"Stockard had done an episode of the show as the First Lady ... She took me out to lunch and said she really liked doing the show and wanted to do more and started asking me questions like, “Who do you think this character is?” And those aren’t questions I can answer. I can only answer, what do they want?"
-Aaron Sorkin, on creating characters.[12]

As a writer, Sorkin received an Emmy Award for Outstanding Writing in a Drama Series (The West Wing). In addition, he has received numerous nominations and awards at the Golden Globes, Television Critics Association Awards, Producers Guild of America Golden Laurel Awards and the Writers Guild of America Awards.

Sorkin describes his role in the creative process as "not so much [that of] a showrunner or a producer. I'm really a writer."[8] He admits that this approach can have its drawbacks, saying "Out of 88 [West Wing] episodes that I did we were on time and on budget never, not once."[13]

Sorkin was arrested on April 15, 2001 after guards at a security checkpoint at the Burbank Airport found hallucinogenic mushrooms, marijuana and crack cocaine in his carry-on bag. He was later ordered to a drug-diversion program.[14]

During The West Wing's fourth season, major shake ups occurred. Rob Lowe — initially slated to be the central character but given less and less screen time as the show went on — chose to leave the series. In 2003 Sorkin and fellow executive producer Thomas Schlamme left the show, with producer John Wells taking on an expanded role as showrunner.[15]

Studio 60 on the Sunset Strip

Ever since 2003 there had been reports that Sorkin was working on a latenight comedy show like "Saturday Night Live."[16] In 2006 that show became a reality in the form of Studio 60 on the Sunset Strip, working with his frequent partner, Thomas Schlamme. In it, the character Matt Albie played by Matthew Perry is partly based on him. He also said that Perry was the only one he thought of to play the part which is why the first name is Matt. The pilot episode of this project aired on NBC September 18th, 2006, after premiering the day before on CTV. In the pilot of Studio 60 on the Sunset Strip it is revealed that Bradley Whitford's character (Danny Tripp) is unable to direct a film because of a positive drug test. The film Tripp was slated to direct is about Nikola Tesla, an influential electrical engineer similar to Farnsworth.

Sorkin has also adapted George Crile's Charlie Wilson's War for Tom Hanks's production company, with Hanks in the title role. [17] Reports from Variety [18] and the Hollywood Reporter [19] indicate that Julia Roberts is interested in co-starring in the film, and that Mike Nichols will be the director.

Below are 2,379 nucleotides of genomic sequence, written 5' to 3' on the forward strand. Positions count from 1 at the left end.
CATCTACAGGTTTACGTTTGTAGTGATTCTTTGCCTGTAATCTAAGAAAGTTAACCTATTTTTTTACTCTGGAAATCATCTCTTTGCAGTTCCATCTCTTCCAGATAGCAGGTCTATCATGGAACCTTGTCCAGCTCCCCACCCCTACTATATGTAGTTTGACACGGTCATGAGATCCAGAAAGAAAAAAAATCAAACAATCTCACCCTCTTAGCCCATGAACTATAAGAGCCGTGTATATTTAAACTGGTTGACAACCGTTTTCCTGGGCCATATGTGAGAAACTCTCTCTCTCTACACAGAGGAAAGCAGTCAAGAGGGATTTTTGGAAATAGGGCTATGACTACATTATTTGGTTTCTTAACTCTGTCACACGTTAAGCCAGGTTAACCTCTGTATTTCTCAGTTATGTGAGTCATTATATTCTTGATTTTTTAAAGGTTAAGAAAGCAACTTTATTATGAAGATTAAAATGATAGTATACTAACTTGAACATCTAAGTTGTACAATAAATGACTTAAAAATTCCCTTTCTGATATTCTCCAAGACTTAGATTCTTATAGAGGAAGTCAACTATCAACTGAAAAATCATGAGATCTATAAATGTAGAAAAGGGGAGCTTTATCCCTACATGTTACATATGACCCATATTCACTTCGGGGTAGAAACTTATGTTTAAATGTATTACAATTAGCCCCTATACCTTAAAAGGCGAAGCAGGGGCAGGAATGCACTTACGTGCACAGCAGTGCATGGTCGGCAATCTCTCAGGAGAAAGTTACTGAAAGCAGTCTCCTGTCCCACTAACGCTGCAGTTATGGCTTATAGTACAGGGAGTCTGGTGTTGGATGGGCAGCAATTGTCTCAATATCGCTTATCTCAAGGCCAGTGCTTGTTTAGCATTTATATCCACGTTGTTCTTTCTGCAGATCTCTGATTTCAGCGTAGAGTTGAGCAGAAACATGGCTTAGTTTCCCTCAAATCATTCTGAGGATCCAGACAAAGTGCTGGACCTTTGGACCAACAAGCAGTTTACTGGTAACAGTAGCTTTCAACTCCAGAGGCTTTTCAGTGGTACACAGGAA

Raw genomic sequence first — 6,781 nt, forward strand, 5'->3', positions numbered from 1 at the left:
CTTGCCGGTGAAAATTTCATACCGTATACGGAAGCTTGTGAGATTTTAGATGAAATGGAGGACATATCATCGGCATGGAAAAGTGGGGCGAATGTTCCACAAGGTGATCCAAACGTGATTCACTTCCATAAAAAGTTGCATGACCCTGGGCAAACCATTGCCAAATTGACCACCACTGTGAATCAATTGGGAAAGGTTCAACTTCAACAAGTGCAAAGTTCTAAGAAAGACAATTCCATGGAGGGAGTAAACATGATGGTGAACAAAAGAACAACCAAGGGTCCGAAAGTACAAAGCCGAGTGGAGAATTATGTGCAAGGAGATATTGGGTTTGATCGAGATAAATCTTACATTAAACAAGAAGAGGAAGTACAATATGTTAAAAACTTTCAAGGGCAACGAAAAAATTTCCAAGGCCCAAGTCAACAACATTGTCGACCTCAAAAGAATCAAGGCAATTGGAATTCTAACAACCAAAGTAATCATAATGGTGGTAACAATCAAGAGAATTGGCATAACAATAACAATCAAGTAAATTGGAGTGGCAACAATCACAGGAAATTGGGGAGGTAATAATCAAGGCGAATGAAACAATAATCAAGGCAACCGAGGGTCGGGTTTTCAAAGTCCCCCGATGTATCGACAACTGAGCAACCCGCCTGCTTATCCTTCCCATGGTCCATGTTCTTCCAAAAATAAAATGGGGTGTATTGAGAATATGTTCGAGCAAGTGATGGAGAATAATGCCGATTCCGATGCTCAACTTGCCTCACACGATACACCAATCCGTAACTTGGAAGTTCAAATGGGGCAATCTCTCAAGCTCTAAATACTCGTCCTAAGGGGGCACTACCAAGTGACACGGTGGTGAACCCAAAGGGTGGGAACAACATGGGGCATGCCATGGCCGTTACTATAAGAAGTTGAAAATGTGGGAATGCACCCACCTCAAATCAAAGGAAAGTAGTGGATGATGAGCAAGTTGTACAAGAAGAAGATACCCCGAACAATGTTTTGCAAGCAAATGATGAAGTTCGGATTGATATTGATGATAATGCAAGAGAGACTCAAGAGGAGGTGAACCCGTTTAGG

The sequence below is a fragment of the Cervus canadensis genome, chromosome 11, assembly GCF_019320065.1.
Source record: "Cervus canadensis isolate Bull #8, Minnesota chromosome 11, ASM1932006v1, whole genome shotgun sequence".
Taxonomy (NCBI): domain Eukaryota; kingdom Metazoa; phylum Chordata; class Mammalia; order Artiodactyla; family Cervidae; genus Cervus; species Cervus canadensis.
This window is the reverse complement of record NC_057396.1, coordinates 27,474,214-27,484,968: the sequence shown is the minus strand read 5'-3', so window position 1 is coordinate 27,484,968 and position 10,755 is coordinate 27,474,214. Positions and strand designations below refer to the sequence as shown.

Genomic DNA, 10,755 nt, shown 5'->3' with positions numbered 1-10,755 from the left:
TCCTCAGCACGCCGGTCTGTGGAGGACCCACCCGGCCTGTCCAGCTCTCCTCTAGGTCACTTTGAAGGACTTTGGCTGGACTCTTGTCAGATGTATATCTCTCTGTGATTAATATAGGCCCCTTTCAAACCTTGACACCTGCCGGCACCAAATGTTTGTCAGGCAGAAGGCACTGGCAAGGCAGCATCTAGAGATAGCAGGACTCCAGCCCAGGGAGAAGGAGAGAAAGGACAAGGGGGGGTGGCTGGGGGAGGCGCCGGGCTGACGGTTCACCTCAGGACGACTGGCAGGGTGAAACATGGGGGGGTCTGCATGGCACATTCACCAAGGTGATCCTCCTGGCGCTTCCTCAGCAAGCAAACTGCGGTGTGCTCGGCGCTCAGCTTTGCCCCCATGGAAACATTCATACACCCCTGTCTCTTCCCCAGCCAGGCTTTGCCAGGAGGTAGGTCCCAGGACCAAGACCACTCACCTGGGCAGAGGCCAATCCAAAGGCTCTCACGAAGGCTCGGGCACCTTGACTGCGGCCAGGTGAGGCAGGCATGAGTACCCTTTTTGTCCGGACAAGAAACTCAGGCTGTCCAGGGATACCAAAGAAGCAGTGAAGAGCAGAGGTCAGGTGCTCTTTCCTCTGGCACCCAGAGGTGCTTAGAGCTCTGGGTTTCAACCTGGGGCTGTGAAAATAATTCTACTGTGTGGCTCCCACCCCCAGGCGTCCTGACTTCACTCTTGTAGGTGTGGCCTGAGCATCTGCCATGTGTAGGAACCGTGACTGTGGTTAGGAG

Returning to the theater

In 2005 Sorkin did a polish of his play A Few Good Men for a revival at London's Theater Royal Haymarket. It had been 15 years since he had originally written it. The West End revival opened in the fall of the same year and was directed by David Esbjornson, with Rob Lowe of The West Wing in the lead.[20]

In June 2004, Sorkin completed a screenplay based on the story of Philo Farnsworth, entitled The Farnsworth Invention, to be directed by Schlamme. While the film production appears to be on hold, in 2005, it was announced that The Farnsworth Invention was going to be rewritten as a play to be performed at the Abbey Theatre in Dublin. The La Jolla Playhouse in California announced in early 2006 that it was also going to stage a production of the play in conjunction with The Abbey. In 2006, The Abbey pulled out of the joint effort due to internal disagreements and changes in the theater's management.[21] The play is scheduled to debut at La Jolla Playhouse on February 20th, 2007 under it's Page To Stage New Play Development Program, in which audiences experience the 'birth' of a play, taking part in its shaping as Sorkin and director Des McAnuff make constant changes in response to audience reactions and feedback. The play will run at La Jolla Playhouse until March 25th, 2007.[22]

Writing style

"For me, the (writing) experience is very much like a date. It's not unusual that I'm really funny here and really smart here and maybe showing some anger over here so she sees maybe I have this dark side. I want it to have been worth it for everyone to sit through it for however long I ask them to."
-Aaron Sorkin[23]

Sorkin is known for writing memorable lines and fast-paced dialogue, as well as extended soliloquies for prominent characters, such as the "I am God" piece from Malice. Another Sorkin trademark is how his characters frequently walk side by side while talking at the same time, usually while on their way to a meeting or conference related directly to whatever the discussion is, a practice that has often been referred to as the "Walk and Talk" or "pedeconference".[24] He has also made non-speaking cameo appearances, appearing as a man at a bar in an episode of Sports Night and as one of the witnesses at the swearing-in of the new president in the final episode of The West Wing.